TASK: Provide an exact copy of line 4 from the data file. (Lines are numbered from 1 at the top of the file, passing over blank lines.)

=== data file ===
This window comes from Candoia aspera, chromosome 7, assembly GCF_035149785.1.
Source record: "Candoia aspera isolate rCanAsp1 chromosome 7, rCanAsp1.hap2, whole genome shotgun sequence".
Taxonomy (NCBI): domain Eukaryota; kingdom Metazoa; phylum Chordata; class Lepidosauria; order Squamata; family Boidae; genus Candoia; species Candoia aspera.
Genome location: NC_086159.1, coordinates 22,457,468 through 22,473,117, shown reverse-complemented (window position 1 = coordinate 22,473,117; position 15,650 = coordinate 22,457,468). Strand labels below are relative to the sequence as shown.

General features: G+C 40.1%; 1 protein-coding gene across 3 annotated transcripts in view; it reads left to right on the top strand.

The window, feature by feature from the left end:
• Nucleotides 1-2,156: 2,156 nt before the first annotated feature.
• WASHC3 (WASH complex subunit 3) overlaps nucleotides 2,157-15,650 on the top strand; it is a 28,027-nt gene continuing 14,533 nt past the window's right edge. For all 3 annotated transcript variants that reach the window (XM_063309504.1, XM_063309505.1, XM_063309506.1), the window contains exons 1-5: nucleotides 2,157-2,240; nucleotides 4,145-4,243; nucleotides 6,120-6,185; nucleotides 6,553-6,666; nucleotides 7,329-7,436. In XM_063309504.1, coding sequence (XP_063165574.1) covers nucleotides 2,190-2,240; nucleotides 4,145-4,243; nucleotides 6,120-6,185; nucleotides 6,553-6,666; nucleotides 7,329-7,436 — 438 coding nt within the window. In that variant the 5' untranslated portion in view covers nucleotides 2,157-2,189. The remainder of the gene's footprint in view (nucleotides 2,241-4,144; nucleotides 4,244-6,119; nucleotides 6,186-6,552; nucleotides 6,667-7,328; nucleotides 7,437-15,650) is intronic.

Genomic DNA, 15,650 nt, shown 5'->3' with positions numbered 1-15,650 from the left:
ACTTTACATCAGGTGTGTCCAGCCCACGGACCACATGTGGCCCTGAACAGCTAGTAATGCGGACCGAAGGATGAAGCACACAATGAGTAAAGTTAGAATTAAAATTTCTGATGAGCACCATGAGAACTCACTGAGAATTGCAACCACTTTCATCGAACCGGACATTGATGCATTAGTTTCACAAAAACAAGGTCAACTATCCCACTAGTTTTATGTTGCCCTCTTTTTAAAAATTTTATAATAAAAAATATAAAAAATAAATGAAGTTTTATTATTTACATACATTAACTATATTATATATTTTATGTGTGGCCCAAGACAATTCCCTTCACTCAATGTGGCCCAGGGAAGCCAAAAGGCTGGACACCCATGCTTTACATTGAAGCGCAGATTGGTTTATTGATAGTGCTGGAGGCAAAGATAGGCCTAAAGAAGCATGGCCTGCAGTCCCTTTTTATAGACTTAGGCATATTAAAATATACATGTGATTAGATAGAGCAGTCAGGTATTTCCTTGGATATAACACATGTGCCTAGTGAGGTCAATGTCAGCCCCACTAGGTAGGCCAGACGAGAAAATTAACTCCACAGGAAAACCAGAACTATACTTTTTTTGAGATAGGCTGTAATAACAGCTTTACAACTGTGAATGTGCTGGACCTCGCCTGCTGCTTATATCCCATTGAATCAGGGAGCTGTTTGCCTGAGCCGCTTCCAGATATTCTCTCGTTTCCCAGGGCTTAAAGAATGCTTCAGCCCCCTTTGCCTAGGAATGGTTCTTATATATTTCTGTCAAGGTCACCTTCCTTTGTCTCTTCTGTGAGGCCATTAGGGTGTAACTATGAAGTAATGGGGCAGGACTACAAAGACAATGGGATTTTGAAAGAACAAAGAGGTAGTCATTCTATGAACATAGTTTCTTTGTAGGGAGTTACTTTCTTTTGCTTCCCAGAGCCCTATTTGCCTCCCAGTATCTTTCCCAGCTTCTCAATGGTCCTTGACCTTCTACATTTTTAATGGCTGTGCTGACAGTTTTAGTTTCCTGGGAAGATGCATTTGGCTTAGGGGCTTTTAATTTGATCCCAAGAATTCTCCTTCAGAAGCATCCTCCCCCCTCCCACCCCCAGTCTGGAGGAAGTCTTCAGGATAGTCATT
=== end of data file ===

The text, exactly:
Genome location: NC_086159.1, coordinates 22,457,468 through 22,473,117, shown reverse-complemented (window position 1 = coordinate 22,473,117; position 15,650 = coordinate 22,457,468). Strand labels below are relative to the sequence as shown.